A recent survey by Kelton Research (commissioned by Sybase) supports the view that mobile enterprise apps are poised to take off in 2011. The research highlighted that 90% of IT managers are planning to implement new mobile applications this year and nearly one in two believe that successfully managing mobile applications will top their list of priorities.
However, the already impressive growth of the mobile app market is only the beginning of a process that will blur the distinction between consumer and enterprise applications and increase pressure on companies to appoint someone responsible for managing applications across call centers, customer service, marketing, e-commerce and IT functions, according to analyst Forrester.
In its report Mobile App Internet Recasts The Software And Services Landscape, the research firm suggests that over the next five years the scale and scope of the app market will expand through ‘a new wave of innovation’ and that businesses will have to think about appointing a chief mobility officer to cope.
Forrester said the growing and changing app market would take advantage of cloud-based services, smart computing and newly app-enabled and internet-enabled devices. While it estimates that the revenue from paid apps on smart phones and tablets was $1.7 billion worldwide in 2010, the proliferation of ‘intelligence anywhere’ apps will result in a compound annual growth rate of 82% through to 2015.
The author of the report describes the market for helping enterprises build mobile apps for employees and customers and providing third-party services to manage the devices and apps as a $17 billion services opportunity.
Andy Zimmerman, global managing director, mobility services for Accenture agrees. He says that based on past experience, the first step in coming to grips with the implications of mobility will involve assigning someone to figure it all out.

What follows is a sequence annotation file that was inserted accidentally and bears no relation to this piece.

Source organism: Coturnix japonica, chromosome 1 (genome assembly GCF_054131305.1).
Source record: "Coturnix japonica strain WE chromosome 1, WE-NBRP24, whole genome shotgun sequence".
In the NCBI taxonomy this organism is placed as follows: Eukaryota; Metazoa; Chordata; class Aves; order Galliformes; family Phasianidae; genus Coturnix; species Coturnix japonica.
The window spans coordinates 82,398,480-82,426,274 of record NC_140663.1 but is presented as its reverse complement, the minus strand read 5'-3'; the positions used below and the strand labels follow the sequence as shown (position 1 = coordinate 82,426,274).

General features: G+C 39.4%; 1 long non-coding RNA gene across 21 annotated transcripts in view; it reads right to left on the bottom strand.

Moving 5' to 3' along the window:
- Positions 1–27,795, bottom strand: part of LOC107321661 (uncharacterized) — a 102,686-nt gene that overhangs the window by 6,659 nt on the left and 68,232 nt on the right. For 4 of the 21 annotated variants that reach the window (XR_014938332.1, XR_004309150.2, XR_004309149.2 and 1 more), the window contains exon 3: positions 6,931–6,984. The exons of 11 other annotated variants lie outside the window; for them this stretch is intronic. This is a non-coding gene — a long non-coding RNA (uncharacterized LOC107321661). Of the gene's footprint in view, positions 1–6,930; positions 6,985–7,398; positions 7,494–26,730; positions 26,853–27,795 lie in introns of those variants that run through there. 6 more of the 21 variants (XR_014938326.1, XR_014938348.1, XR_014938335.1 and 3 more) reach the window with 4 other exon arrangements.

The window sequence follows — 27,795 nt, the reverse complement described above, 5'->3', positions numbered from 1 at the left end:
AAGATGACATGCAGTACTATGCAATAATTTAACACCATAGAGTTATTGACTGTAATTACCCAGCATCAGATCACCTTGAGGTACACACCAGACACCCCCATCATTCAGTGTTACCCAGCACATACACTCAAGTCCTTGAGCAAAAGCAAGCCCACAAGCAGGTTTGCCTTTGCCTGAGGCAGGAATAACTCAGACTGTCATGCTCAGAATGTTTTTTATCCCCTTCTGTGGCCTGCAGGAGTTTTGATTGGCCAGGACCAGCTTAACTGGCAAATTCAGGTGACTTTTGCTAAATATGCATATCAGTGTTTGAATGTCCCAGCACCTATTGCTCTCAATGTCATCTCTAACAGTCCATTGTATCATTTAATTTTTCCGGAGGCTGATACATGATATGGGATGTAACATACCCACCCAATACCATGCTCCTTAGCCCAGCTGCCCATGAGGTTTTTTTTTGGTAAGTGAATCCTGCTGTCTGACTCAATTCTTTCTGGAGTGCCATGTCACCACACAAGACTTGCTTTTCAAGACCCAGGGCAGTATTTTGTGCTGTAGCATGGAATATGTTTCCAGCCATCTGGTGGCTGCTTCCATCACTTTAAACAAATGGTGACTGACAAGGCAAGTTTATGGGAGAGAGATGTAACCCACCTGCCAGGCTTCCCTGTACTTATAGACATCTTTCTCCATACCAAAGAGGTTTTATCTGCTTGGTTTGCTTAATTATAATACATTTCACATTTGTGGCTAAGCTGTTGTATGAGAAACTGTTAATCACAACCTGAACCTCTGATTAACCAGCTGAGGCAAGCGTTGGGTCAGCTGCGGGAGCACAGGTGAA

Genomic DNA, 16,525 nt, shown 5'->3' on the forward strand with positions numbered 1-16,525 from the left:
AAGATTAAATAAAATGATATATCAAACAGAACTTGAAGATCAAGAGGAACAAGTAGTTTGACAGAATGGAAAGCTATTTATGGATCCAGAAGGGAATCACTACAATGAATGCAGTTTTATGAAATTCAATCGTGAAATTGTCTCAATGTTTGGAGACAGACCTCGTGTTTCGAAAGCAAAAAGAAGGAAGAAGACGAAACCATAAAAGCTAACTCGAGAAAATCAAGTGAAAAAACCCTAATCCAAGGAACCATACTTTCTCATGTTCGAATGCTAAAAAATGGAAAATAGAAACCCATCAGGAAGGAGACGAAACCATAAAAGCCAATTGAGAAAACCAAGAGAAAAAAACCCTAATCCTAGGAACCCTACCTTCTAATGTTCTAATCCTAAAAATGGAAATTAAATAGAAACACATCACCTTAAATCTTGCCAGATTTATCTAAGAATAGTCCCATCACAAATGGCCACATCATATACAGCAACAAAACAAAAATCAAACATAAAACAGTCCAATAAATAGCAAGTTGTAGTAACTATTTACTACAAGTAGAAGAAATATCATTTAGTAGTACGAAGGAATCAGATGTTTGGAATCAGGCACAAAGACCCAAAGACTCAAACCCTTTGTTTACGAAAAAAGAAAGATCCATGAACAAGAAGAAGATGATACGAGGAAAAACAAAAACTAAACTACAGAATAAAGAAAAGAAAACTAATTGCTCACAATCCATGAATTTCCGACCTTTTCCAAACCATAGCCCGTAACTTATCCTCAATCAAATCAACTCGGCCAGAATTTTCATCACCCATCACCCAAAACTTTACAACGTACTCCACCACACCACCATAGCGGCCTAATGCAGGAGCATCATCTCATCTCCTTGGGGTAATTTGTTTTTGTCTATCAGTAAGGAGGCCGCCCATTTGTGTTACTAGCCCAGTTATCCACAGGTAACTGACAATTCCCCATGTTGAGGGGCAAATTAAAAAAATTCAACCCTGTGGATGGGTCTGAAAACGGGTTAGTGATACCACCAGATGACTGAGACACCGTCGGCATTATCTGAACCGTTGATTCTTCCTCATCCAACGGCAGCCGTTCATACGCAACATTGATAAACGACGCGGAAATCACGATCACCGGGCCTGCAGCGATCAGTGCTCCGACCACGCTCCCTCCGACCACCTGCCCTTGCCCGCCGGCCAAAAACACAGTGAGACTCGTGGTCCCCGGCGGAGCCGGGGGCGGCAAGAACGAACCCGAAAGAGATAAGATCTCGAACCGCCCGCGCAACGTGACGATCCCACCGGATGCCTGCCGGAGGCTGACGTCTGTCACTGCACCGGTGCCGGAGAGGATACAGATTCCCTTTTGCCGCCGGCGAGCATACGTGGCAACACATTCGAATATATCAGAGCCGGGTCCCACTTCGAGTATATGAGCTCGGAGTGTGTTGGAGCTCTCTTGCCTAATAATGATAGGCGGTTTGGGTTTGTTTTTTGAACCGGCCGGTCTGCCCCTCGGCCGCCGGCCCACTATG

“What companies will most likely require to meet the challenges of consumer-driven mobility is a chief mobility officer, someone who can serve as both advocate and advisor for all things mobile. This person would have end-to-end responsibility for the delivery of mobility solutions, which would entail working with the CIO in incorporating mobility into business processes and with the IT department to assure that mobility services meet enterprise standards for security, performance and accountability.”
Zimmerman envisages the chief mobility officer assuming the role of advocate for mobility within the organization, encouraging bottom-up initiatives driven by the needs of employees and customers.
After a Masters in Computer Science, I decided that I preferred writing about IT rather than programming. My 20-year writing career has taken me to Hong Kong and London where I've edited and written for IT, business and electronics publications. In 2002 I co-founded Futurity Media with Stewart Baines where I continue to write about a range of topics such as unified communications, cloud computing and enterprise applications.